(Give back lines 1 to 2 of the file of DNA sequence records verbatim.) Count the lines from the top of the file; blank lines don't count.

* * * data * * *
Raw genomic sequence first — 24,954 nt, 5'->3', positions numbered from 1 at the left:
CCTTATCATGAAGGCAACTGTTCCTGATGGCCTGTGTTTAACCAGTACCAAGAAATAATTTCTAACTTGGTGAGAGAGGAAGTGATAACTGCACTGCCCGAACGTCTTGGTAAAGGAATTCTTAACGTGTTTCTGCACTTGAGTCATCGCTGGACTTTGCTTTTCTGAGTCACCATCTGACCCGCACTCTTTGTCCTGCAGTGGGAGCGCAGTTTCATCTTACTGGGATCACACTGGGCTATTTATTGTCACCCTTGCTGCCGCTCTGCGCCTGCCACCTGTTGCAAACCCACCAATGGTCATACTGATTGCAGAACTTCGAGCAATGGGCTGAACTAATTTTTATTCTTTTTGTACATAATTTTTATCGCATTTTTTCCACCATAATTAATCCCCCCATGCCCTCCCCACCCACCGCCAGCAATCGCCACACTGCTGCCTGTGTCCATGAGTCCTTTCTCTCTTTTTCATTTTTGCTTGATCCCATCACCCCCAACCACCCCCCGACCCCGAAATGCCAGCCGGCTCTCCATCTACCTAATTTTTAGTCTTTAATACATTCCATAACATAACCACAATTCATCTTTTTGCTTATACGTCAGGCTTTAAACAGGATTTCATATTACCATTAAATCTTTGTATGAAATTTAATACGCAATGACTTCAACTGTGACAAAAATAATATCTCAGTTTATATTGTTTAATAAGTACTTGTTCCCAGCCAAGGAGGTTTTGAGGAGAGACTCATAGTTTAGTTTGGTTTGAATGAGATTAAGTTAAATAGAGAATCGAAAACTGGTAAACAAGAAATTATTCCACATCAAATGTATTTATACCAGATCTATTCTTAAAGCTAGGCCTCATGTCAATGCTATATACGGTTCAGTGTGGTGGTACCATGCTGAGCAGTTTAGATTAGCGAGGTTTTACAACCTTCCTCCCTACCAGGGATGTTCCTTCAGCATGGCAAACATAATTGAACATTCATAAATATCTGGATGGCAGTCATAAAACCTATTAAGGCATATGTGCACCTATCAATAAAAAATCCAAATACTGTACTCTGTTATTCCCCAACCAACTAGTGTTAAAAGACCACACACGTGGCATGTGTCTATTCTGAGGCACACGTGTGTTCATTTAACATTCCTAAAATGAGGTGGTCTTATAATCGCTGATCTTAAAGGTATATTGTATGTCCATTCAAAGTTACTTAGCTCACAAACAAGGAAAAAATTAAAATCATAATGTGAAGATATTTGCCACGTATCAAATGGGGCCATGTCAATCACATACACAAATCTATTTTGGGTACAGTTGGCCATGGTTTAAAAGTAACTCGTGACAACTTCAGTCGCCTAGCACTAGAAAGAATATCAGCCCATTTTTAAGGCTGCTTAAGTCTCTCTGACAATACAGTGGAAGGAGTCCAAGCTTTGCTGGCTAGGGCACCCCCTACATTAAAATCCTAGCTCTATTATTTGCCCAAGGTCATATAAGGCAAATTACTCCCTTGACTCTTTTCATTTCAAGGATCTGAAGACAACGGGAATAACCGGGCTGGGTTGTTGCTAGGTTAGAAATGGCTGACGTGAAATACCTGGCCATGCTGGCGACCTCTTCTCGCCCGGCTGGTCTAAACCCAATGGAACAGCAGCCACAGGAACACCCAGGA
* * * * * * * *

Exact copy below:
Raw genomic sequence first — 24,954 nt, 5'->3', positions numbered from 1 at the left:
CCTTATCATGAAGGCAACTGTTCCTGATGGCCTGTGTTTAACCAGTACCAAGAAATAATTTCTAACTTGGTGAGAGAGGAAGTGATAACTGCACTGCCCGAACGTCTTGGTAAAGGAATTCTTAACGTGTTTCTGCACTTGAGTCATCGCTGGACTTTGCTTTTCTGAGTCACCATCTGACCCGCACTCTTTGTCCTGCAGTGGGAGCGCAGTTTCATCTTACTGGGATCACACTGGGCTATTTATTGTCACCCTTGCTGCCGCTCTGCGCCTGCCACCTGTTGCAAACCCACCAATGGTCATACTGATTGCAGAACTTCGAGCAATGGGCTGAACTAATTTTTATTCTTTTTGTACATAATTTTTATCGCATTTTTTCCACCATAATTAATCCCCCCATGCCCTCCCCACCCACCGCCAGCAATCGCCACACTGCTGCCTGTGTCCATGAGTCCTTTCTCTCTTTTTCATTTTTGCTTGATCCCATCACCCCCAACCACCCCCCGACCCCGAAATGCCAGCCGGCTCTCCATCTACCTAATTTTTAGTCTTTAATACATTCCATAACATAACCACAATTCATCTTTTTGCTTATACGTCAGGCTTTAAACAGGATTTCATATTACCATTAAATCTTTGTATGAAATTTAATACGCAATGACTTCAACTGTGACAAAAATAATATCTCAGTTTATATTGTTTAATAAGTACTTGTTCCCAGCCAAGGAGGTTTTGAGGAGAGACTCATAGTTTAGTTTGGTTTGAATGAGATTAAGTTAAATAGAGAATCGAAAACTGGTAAACAAGAAATTATTCCACATCAAATGTATTTATACCAGATCTATTCTTAAAGCTAGGCCTCATGTCAATGCTATATACGGTTCAGTGTGGTGGTACCATGCTGAGCAGTTTAGATTAGCGAGGTTTTACAACCTTCCTCCCTACCAGGGATGTTCCTTCAGCATGGCAAACATAATTGAACATTCATAAATATCTGGATGGCAGTCATAAAACCTATTAAGGCATATGTGCACCTATCAATAAAAAATCCAAATACTGTACTCTGTTATTCCCCAACCAACTAGTGTTAAAAGACCACACACGTGGCATGTGTCTATTCTGAGGCACACGTGTGTTCATTTAACATTCCTAAAATGAGGTGGTCTTATAATCGCTGATCTTAAAGGTATATTGTATGTCCATTCAAAGTTACTTAGCTCACAAACAAGGAAAAAATTAAAATCATAATGTGAAGATATTTGCCACGTATCAAATGGGGCCATGTCAATCACATACACAAATCTATTTTGGGTACAGTTGGCCATGGTTTAAAAGTAACTCGTGACAACTTCAGTCGCCTAGCACTAGAAAGAATATCAGCCCATTTTTAAGGCTGCTTAAGTCTCTCTGACAATACAGTGGAAGGAGTCCAAGCTTTGCTGGCTAGGGCACCCCCTACATTAAAATCCTAGCTCTATTATTTGCCCAAGGTCATATAAGGCAAATTACTCCCTTGACTCTTTTCATTTCAAGGATCTGAAGACAACGGGAATAACCGGGCTGGGTTGTTGCTAGGTTAGAAATGGCTGACGTGAAATACCTGGCCATGCTGGCGACCTCTTCTCGCCCGGCTGGTCTAAACCCAATGGAACAGCAGCCACAGGAACACCCAGGA